More and more artists and organizations are now creating work which promotes and investigates the circular economy. This increased interest in art and the circular economy has been growing over the past few years and is continuing to gain steady momentum. With a focus on the Chicago community, join leaders from local organizations who will speak about how they take creative, sustainable approaches to material use and reuse.
Ryan Jackson is the managing director of Open Books, a Chicago-based nonprofit organization that sells donated books to fund literacy programs for kids. Through the life cycle of the book from its donation to its sale or giveaway, Open Books is committed to providing access to books to under-resourced communities in Chicago in a sustainable manner. Jackson has spent the past two decades immersed in the used book world. In his spare time, Jackson does woodworking using reclaimed materials, gardens, and reads to his 16-month-old son.
Barbara Koenen is an artist and the founder and executive director of Creative Chicago Reuse Exchange (CCRx), a 501c3 nonprofit that solicits donations of surplus materials, equipment and supplies for teachers and non-profit organizations. CCRx serves teachers and nonprofits mostly from its warehouse on the SW side, and is working to make creative reuse an essential part of the region’s infrastructure, because “trash is just a failure of imagination.” She previously worked for the City of Chicago’s Department of Cultural Affairs and Special Events as director of artists resources. She is committed to providing access to materials for artists and underfunded educators, while improving Chicago’s system of sustainability.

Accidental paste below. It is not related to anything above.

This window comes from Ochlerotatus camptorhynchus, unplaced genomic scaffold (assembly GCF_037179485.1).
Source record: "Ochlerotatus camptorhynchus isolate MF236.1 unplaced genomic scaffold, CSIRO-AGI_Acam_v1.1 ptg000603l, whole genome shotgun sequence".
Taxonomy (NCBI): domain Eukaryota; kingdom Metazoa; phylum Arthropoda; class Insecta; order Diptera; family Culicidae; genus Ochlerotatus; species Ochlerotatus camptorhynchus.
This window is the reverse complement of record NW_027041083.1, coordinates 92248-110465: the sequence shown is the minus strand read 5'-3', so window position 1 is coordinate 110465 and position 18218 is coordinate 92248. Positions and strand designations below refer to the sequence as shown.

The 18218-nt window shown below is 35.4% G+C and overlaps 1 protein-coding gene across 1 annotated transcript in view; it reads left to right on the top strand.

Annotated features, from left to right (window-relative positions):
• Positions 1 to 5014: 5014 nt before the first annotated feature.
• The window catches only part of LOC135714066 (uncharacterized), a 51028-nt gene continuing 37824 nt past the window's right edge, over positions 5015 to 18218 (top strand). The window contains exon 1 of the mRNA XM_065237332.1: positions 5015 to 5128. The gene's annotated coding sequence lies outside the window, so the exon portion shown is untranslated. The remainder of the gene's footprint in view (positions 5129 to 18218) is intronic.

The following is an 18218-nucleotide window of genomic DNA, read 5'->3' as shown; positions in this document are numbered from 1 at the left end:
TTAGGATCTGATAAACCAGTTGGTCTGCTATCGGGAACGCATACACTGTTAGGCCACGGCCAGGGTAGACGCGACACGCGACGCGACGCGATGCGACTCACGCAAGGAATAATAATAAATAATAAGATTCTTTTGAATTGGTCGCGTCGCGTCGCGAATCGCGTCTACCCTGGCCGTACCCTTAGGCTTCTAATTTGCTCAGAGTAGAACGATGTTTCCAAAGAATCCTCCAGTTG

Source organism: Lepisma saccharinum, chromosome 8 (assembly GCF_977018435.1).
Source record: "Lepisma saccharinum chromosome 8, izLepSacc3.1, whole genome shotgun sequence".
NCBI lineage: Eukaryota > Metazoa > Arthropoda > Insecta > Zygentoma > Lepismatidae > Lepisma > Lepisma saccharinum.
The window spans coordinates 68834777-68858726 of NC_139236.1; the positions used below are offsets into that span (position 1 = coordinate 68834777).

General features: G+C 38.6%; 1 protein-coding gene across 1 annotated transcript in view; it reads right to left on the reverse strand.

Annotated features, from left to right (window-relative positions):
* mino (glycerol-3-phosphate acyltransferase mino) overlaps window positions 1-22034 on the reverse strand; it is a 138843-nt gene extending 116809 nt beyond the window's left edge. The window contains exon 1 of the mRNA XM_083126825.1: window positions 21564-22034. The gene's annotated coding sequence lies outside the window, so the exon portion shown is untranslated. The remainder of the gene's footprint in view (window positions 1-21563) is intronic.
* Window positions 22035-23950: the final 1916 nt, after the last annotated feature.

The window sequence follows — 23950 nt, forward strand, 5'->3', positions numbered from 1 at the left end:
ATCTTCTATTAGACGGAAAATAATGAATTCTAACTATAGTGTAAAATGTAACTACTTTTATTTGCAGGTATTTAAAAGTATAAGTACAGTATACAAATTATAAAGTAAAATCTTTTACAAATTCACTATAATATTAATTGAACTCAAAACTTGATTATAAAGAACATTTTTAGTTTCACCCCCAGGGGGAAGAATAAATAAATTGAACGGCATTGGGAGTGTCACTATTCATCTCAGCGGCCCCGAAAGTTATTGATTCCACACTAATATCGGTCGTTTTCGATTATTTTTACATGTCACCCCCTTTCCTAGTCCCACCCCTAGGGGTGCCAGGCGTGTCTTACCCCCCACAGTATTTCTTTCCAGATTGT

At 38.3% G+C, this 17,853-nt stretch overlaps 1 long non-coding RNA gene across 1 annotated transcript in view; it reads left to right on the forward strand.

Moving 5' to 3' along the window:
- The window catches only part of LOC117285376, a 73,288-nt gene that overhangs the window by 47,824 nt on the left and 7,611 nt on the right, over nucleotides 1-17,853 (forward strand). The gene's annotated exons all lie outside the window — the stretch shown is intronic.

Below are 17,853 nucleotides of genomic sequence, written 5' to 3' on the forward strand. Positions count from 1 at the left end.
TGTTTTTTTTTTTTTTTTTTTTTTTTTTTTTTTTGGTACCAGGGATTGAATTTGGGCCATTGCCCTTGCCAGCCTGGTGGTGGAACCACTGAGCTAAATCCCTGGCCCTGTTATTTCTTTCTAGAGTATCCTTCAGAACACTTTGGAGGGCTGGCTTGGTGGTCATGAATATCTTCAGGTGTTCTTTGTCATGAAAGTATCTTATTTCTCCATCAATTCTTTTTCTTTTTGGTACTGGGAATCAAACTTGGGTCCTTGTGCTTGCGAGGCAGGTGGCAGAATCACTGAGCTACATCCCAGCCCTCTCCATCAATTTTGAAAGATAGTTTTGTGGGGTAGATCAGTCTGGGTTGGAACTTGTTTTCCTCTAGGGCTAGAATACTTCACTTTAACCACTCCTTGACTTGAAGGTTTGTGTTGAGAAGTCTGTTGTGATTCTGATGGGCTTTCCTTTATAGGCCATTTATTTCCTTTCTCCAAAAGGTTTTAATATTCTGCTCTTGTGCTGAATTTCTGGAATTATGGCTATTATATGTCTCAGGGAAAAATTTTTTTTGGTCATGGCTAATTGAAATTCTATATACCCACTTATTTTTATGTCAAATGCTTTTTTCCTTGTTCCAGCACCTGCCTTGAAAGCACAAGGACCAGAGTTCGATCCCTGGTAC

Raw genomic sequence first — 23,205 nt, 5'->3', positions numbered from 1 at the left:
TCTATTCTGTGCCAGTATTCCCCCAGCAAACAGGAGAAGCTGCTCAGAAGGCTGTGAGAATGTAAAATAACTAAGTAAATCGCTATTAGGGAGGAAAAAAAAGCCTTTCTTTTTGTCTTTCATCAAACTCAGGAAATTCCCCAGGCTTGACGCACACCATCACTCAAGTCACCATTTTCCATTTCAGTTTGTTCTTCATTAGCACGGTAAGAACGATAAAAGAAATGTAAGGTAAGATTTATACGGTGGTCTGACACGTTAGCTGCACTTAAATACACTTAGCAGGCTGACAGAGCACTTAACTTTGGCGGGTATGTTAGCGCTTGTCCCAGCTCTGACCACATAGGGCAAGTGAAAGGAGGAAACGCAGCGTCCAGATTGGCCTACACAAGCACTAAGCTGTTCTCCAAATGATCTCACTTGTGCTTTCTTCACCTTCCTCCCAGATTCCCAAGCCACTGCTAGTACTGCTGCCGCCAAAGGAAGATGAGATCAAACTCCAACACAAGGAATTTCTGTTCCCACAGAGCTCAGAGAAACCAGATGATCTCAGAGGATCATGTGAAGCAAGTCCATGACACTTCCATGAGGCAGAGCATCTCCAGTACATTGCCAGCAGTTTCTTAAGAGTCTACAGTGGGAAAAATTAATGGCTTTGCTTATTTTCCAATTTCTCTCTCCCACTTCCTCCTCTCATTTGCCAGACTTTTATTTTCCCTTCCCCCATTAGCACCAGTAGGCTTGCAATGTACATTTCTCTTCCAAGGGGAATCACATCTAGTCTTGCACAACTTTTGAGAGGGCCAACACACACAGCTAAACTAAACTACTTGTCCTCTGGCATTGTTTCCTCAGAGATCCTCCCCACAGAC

Claire Pentecost is an artist and writer who researches the living matters of the unified multi-dimensional being that has grown out of the surface of our planet. Her work is driven by research but inspired by questions of form. Pentecost advocates for the role of the amateur in the production and interpretation of knowledge, while a longstanding interest in nature and artificiality predicates her recent responses to anthropogenic climate change. Past projects focused on industrial and bioengineered agriculture in a global, corporate food system, as well as ecological methods of producing sustenance. Pentecost is also a founding member of Deep Time Chicago, dedicated to cultural change in the Anthropocene. A sample of her exhibition venues include the DePaul Art Museum, dOCUMENTA(13), the Istanbul Biennial, and Whitechapel Gallery.
Eleanor Ray is the founding executive director of The WasteShed, a creative reuse center in Humboldt Park, Chicago. She discovered creative reuse as a multimedia artist and environmentalist, and developed her ideas at SCRAP in Portland, Oregon before moving to Chicago in 2012. Founded in 2014, The WasteShed has diverted 75 tons of reusable creative and educational materials away from the landfill and back into Chicago’s creative and educational communities.